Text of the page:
Royal Wedding fever brings nations together

It’s been nearly two weeks since the royal wedding and still the buzz it created seems to have remained.

It’s been nearly two weeks since the royal wedding and still the buzz it created seems to have remained.

I made the 1:45 a.m. wake-up with much anticipation and headed over to my neighbors to watch the worlds most waited-for nuptials in recent years, mimosas in tow.

I loved every minute of it .. .the guests, the fashion, the vows, the fascinating as well as the rather un-fascinating fascinators. Indeed it was one of those days that truly brings a city and nation together … much as say the winter Olympics did for Vancouver.

While watching the Canadian coverage, I was interested to learn that a large number of Canadians went to London for the event. Watching interviews with some of them it was interesting to hear many say the event made them feel a connectedness to the UK that they hadn’t felt before.

Of course, like with any huge event, amongst the substantial media coverage, a number of people voiced there views against such an event and the monarchy in general…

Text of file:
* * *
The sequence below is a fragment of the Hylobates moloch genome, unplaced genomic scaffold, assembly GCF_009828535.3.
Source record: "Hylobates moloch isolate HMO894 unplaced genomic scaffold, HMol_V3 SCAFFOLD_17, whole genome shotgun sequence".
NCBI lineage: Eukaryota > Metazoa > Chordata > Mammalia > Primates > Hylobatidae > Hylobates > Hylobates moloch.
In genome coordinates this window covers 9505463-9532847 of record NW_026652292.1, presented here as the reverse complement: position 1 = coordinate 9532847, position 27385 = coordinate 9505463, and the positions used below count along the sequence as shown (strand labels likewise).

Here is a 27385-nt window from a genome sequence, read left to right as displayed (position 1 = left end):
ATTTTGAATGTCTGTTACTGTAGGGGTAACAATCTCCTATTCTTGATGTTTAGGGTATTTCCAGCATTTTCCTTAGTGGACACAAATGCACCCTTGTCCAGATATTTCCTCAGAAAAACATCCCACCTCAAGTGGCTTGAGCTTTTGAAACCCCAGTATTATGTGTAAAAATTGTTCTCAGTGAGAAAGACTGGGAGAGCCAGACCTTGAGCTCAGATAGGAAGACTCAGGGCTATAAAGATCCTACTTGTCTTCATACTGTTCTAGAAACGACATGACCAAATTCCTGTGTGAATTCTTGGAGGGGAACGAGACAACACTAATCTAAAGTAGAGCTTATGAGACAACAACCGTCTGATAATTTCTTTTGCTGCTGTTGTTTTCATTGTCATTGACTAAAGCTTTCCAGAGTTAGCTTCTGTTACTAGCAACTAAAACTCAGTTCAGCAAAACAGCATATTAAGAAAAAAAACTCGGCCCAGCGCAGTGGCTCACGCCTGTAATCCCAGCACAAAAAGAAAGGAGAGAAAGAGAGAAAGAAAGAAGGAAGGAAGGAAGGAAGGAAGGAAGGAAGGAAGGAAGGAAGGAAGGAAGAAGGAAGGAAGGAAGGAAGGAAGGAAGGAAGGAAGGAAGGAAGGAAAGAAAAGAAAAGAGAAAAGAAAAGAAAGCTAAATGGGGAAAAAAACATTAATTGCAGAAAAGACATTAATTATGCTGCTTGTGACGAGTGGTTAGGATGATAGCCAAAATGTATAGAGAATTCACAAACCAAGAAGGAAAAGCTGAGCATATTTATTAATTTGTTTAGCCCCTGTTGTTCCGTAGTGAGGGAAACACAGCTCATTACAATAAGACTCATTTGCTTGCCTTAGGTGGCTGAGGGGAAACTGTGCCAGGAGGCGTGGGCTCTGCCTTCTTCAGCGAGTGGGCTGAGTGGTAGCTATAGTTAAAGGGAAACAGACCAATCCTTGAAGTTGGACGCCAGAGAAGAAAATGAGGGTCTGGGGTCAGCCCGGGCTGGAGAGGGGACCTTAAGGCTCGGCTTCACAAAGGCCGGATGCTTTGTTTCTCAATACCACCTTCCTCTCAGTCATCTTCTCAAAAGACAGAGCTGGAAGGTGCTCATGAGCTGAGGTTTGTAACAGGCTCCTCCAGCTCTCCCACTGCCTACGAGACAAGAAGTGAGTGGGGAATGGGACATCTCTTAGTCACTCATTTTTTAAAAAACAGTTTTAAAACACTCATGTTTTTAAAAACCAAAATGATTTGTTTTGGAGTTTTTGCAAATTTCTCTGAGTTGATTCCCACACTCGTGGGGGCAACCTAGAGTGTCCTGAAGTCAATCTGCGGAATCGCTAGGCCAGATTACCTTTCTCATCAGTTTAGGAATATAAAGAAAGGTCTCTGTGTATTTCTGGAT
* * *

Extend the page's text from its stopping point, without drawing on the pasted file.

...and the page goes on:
A number of anti-monarchy protests were reported on the day and prior to the event. I heard three protesters were arrested a few days before the event for planning a mock execution of Prince Andrew with a guillotine.

I have nothing against the monarchy at all, I’m definitely a supporter. While I understand some people might take the view that people should not have a birthright to power – it’s not like the royals are key players in major decisions for the countries they reside over.

For me, the royal family is a symbol of British identity and history that I have a lot of respect for, and I relish opportunities such as the Royal Wedding to celebrate them.

 

 

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